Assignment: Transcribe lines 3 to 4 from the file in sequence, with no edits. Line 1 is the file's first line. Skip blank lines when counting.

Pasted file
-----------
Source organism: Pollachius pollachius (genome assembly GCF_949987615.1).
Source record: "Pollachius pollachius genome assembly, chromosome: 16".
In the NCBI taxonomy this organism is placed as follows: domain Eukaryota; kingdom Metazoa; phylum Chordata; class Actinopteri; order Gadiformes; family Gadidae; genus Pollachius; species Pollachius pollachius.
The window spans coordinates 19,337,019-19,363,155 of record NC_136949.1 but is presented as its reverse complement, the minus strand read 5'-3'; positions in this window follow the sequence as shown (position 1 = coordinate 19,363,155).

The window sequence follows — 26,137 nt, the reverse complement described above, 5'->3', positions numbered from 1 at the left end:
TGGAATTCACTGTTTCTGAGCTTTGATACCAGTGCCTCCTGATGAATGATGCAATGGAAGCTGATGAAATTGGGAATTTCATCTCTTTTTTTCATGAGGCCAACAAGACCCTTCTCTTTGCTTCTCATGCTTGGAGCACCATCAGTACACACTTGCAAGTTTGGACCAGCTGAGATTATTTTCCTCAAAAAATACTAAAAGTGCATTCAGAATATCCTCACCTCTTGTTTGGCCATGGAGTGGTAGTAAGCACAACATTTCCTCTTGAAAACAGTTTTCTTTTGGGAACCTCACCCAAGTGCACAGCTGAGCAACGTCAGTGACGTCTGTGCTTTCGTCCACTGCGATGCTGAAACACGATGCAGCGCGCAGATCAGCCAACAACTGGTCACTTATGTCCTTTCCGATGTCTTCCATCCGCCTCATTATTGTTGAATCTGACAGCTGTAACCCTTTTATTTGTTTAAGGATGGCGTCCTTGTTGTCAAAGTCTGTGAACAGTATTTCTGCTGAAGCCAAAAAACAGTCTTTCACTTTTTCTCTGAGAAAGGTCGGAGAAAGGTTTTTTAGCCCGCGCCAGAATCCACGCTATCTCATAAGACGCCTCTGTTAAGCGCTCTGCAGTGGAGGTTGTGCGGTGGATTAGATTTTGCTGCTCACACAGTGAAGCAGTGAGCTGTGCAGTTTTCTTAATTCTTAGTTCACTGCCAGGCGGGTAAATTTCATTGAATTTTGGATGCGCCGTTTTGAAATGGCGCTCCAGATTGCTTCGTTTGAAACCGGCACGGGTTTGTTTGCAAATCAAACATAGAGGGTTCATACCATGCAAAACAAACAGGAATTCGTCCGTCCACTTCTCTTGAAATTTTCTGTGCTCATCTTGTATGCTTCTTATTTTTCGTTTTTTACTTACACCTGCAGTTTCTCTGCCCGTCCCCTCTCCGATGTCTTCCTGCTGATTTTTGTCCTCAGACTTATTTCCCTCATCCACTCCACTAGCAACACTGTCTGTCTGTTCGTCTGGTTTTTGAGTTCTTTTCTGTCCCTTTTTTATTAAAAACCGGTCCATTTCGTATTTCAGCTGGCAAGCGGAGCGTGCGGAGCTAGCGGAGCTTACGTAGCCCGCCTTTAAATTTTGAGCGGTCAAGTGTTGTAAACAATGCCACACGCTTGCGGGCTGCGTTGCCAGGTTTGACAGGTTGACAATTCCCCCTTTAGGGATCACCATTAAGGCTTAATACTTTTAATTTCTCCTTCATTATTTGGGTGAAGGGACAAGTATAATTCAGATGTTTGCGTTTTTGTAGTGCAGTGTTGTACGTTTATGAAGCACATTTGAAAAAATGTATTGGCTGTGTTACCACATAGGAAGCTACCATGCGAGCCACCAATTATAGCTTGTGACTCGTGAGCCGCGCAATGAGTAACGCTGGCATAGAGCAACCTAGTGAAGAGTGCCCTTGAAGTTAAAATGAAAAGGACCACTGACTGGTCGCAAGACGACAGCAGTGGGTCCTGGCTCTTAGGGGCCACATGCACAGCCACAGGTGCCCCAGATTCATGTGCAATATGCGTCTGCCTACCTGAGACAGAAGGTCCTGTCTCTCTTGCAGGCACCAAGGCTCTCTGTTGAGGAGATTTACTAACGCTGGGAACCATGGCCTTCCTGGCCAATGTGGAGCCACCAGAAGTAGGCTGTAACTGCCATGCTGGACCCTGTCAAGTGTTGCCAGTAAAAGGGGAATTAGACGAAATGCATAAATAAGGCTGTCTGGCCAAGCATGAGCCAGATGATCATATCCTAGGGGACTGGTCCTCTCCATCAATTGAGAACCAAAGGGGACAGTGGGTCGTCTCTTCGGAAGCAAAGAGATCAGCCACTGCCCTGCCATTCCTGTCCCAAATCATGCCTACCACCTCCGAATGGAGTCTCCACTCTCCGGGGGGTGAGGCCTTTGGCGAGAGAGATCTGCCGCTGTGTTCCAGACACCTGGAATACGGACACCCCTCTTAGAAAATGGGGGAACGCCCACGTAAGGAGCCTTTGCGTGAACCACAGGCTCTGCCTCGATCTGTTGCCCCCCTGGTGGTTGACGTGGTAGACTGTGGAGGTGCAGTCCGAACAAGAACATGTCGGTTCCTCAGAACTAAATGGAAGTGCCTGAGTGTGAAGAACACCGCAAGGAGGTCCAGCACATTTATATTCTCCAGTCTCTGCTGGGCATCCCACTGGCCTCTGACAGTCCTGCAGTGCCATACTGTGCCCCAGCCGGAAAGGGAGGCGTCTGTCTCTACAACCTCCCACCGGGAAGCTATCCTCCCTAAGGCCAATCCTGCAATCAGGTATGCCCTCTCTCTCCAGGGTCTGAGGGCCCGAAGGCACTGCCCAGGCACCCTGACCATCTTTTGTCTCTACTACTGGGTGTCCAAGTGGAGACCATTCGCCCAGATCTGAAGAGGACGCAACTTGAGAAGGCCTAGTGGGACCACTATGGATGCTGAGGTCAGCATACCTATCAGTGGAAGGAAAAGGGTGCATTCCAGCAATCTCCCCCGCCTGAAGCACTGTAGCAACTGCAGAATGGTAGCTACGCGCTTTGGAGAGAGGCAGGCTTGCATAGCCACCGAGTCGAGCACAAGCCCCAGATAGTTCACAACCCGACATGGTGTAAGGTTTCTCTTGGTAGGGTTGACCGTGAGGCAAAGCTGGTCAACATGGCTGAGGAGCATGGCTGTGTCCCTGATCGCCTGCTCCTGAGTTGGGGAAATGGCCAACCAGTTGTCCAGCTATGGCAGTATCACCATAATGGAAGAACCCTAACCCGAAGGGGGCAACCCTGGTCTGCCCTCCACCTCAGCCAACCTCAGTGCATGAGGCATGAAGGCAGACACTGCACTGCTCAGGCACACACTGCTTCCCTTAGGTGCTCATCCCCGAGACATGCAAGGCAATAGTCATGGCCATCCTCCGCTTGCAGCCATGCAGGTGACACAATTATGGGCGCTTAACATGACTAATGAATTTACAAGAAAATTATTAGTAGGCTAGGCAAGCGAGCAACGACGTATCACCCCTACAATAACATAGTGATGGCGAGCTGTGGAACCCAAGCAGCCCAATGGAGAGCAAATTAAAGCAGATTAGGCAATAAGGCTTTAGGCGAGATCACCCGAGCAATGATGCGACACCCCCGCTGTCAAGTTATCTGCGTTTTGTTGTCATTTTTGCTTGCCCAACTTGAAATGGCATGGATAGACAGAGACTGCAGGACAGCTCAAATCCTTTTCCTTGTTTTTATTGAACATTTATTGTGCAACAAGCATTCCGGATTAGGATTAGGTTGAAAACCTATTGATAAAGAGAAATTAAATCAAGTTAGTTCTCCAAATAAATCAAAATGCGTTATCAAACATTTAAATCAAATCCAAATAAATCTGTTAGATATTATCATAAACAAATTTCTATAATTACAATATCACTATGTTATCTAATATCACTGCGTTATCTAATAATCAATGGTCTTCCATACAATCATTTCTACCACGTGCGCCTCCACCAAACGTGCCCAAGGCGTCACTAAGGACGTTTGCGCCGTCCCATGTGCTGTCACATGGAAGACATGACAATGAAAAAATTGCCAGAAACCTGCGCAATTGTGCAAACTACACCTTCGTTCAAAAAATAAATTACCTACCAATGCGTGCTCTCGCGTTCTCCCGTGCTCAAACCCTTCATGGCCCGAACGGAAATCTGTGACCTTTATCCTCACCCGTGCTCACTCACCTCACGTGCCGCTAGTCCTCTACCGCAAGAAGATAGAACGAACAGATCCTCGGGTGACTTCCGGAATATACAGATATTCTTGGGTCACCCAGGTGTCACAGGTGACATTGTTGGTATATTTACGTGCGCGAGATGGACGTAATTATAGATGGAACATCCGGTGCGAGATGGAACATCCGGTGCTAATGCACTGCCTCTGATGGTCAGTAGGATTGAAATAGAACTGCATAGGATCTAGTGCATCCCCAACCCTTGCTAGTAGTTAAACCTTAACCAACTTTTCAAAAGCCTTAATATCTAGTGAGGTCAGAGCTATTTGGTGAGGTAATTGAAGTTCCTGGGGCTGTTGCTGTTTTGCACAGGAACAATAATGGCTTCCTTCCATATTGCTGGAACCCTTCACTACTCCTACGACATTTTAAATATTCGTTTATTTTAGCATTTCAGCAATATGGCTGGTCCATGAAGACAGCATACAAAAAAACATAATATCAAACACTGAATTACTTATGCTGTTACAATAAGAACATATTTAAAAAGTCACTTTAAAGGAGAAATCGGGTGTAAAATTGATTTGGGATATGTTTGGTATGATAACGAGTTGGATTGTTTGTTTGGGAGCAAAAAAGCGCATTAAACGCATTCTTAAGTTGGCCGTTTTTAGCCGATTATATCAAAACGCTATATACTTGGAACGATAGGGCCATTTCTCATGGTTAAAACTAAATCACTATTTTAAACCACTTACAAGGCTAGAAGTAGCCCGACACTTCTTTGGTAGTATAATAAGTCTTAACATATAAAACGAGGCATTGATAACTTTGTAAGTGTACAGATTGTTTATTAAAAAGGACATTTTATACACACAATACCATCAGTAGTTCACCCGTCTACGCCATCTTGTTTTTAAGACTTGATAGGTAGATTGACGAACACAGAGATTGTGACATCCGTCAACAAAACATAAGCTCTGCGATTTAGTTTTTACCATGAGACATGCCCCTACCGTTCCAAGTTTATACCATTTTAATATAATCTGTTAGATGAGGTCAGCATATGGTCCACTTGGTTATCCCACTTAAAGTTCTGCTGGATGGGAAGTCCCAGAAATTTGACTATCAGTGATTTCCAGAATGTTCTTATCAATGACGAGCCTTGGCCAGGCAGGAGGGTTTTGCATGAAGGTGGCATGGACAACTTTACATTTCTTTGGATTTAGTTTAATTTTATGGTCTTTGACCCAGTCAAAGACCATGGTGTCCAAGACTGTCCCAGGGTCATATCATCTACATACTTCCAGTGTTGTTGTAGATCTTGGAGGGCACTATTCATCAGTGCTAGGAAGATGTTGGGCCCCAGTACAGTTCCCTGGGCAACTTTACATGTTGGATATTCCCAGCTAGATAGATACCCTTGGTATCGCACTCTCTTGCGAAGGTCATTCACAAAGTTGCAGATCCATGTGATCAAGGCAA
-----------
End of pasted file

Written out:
In the NCBI taxonomy this organism is placed as follows: domain Eukaryota; kingdom Metazoa; phylum Chordata; class Actinopteri; order Gadiformes; family Gadidae; genus Pollachius; species Pollachius pollachius.
The window spans coordinates 19,337,019-19,363,155 of record NC_136949.1 but is presented as its reverse complement, the minus strand read 5'-3'; positions in this window follow the sequence as shown (position 1 = coordinate 19,363,155).